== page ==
Sigrid Kaag, Minister for Foreign Trade and Development Cooperation of the Netherlands, called for integrated approaches to post‑conflict recovery, saying they should include sustainable, inclusive social and economic development. The Netherlands has invested in risk analysis related to climate change and human rights violations, she said, adding that such studies are needed to help prevent conflict and ensure sustainable transitions from conflict to peace. She also spotlighted the need to protect agriculture‑based livelihoods — thereby securing the means to produce food during conflict — saying that, in turn, requires innovative partnerships among the private sector, financial institutions and other key actors.

Paul Robert Tiendrebeogo, Burkina Faso’s Minister for African Integration and Burkinabe Abroad, recalled that his country overcame a national crisis in 2014 and 2015 with support from the United Nations Peacebuilding Fund, regional and subregional organizations as well as neighbouring States. It then adopted a National Plan focusing on good governance, developing human capital and eradicating the root causes of crises. Since then, however, Burkina Faso and other States in the region have faced recurrent terrorist attacks which now hinder their progress, he said. Outlining Government efforts to root out the drivers of terrorist recruitment, he called for stronger United Nations support for, and coordination with, the G‑5 Sahel joint force working to combat terrorism.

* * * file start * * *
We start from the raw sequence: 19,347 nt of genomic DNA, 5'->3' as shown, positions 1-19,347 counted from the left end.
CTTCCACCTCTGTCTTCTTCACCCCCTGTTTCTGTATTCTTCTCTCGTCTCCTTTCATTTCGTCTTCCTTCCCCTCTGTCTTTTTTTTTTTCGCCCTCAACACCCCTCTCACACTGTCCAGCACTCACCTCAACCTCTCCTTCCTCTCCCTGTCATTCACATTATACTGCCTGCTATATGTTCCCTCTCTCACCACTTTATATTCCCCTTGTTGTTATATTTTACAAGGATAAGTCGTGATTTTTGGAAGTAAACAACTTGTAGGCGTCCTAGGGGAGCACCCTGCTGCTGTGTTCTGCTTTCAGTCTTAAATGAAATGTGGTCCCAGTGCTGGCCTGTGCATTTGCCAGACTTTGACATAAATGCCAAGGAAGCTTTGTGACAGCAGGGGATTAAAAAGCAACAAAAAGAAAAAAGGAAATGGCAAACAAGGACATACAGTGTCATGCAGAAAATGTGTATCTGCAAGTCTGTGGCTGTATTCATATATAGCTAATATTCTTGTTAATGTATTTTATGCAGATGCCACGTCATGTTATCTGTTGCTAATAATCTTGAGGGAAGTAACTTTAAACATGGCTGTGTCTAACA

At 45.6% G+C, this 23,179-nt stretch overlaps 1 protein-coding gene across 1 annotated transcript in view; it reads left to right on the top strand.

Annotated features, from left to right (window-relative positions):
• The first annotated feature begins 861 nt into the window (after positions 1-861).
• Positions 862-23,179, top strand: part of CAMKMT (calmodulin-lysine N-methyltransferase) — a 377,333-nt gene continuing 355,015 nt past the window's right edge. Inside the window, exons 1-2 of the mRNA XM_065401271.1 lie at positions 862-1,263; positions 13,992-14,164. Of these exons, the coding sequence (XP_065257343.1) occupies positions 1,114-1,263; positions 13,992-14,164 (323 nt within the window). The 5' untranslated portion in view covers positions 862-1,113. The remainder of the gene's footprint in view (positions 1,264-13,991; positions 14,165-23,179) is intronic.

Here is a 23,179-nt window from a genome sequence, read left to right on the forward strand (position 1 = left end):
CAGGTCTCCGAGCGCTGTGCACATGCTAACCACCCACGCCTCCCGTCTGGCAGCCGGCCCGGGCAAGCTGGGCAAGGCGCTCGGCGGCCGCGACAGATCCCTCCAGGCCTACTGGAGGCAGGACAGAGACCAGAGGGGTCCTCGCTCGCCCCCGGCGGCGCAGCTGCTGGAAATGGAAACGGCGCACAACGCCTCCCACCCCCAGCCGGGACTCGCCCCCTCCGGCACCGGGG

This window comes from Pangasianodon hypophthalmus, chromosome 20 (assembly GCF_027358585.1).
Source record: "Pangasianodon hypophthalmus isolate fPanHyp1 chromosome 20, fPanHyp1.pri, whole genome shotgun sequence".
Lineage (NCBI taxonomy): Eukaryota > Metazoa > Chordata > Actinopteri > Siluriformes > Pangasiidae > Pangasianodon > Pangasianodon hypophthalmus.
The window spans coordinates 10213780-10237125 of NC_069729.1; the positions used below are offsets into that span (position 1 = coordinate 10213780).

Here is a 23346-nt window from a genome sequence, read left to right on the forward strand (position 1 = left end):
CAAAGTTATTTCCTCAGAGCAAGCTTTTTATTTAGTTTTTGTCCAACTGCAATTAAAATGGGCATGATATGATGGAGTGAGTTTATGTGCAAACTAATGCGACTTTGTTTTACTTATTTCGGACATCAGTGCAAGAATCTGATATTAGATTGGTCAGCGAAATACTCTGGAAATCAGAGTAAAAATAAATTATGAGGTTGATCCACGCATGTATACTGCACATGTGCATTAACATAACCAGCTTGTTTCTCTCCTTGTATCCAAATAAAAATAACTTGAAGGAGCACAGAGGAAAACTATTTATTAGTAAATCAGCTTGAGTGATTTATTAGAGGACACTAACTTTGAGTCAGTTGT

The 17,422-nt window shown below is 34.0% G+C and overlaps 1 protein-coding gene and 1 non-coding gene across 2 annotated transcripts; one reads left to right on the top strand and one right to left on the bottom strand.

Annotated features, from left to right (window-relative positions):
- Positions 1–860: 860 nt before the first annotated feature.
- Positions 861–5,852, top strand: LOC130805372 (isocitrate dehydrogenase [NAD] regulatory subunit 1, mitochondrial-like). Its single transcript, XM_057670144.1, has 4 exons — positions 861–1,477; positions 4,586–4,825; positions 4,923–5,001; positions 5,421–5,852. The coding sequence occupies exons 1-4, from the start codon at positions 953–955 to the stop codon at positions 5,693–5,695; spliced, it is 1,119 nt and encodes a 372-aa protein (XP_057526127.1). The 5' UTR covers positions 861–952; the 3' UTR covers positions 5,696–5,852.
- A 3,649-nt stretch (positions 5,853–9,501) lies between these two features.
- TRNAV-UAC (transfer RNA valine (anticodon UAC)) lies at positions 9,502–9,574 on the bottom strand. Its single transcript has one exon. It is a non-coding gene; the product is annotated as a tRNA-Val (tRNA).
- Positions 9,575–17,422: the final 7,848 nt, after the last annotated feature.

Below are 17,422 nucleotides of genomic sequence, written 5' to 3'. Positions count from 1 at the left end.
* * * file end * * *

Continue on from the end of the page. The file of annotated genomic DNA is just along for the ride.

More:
Rwanda’s delegate declared: “While the balance sheet of Africa’s peace and security dividend is not where we could like it to be, there are major positive developments that point to a bright future for the continent.” Sharing three core pillars from the reconstruction period following the 1994 genocide in Rwanda, she underlined the importance of security, peace and stability; building institutions; and the development dividend. Reconstruction efforts should be fully inclusive, with women engaged in the entire process, and Governments must ensure that citizens feel the impact of development in meaningful ways, she added.

Also speaking today were representatives of China, United States, Bolivia, Peru, Russian Federation, Poland, Kuwait, France, Sweden, Kazakhstan, Ethiopia, Japan and Senegal.

At the meeting’s outset, delegates observed a moment of silence in honour of the late George H.W. Bush, former President of the United States.

The meeting began at 10:18 a.m. and ended at 1:29 p.m.


For further details please see:
MEETINGS COVERAGE AND PRESS RELEASES
Geographic Subjects
Parent ID
2325692
Asset ID
2326476